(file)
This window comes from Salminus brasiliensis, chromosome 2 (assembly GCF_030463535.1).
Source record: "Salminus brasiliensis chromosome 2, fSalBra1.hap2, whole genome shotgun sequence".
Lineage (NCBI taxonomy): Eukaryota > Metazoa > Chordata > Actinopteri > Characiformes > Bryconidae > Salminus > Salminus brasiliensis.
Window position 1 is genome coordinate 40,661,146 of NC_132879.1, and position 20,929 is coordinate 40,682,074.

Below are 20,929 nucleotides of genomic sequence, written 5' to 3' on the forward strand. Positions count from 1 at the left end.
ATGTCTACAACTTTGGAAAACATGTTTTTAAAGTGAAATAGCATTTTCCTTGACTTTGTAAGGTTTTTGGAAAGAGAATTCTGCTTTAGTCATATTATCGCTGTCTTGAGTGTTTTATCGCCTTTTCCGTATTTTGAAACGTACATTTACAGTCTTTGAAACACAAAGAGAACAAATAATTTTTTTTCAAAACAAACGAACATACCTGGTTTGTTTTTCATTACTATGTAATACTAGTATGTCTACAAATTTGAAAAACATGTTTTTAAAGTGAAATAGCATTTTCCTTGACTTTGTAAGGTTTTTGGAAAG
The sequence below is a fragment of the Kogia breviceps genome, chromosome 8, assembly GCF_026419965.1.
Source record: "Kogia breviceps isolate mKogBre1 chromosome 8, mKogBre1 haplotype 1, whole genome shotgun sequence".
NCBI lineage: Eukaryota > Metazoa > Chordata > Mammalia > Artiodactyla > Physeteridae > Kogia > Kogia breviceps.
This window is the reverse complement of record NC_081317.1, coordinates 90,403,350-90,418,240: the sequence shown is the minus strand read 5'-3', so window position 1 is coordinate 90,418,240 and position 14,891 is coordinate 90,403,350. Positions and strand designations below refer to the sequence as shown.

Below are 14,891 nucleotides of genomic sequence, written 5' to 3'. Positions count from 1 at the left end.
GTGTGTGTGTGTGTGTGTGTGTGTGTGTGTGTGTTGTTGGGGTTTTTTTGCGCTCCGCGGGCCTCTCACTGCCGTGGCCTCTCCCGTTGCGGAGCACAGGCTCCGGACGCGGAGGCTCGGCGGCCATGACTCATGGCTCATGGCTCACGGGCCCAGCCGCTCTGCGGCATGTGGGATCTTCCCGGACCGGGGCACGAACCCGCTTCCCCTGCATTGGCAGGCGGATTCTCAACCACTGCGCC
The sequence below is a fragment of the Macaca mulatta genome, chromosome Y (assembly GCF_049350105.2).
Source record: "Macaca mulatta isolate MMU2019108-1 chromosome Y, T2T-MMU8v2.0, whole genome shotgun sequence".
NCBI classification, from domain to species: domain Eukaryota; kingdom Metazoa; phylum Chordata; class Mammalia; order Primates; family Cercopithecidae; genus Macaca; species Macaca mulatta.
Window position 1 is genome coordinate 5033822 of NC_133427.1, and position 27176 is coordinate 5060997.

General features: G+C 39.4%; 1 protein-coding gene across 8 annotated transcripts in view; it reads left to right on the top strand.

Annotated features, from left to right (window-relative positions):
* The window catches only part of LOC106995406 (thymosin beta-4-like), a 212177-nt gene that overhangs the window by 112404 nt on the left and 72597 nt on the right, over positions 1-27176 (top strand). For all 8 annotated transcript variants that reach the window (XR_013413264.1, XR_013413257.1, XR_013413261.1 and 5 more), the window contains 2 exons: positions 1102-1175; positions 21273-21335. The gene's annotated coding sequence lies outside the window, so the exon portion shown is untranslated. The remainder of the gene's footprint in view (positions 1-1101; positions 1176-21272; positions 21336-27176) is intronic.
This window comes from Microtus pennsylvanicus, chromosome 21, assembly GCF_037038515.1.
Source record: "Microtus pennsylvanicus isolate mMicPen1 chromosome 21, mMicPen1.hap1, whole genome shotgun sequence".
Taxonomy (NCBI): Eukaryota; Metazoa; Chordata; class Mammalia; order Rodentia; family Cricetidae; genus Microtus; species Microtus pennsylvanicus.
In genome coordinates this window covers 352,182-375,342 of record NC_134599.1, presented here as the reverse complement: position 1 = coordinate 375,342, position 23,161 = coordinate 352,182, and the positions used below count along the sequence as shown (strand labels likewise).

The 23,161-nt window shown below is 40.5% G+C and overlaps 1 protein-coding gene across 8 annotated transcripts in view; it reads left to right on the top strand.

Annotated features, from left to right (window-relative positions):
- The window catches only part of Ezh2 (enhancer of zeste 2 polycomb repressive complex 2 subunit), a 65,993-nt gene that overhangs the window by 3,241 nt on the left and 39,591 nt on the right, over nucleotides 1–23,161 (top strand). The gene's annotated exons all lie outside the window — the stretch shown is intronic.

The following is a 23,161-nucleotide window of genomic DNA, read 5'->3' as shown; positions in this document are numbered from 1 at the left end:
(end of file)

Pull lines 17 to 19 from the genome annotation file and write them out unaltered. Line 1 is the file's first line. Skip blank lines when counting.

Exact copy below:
General features: G+C 39.4%; 1 protein-coding gene across 8 annotated transcripts in view; it reads left to right on the top strand.

Annotated features, from left to right (window-relative positions):
* The window catches only part of LOC106995406 (thymosin beta-4-like), a 212177-nt gene that overhangs the window by 112404 nt on the left and 72597 nt on the right, over positions 1-27176 (top strand). For all 8 annotated transcript variants that reach the window (XR_013413264.1, XR_013413257.1, XR_013413261.1 and 5 more), the window contains 2 exons: positions 1102-1175; positions 21273-21335. The gene's annotated coding sequence lies outside the window, so the exon portion shown is untranslated. The remainder of the gene's footprint in view (positions 1-1101; positions 1176-21272; positions 21336-27176) is intronic.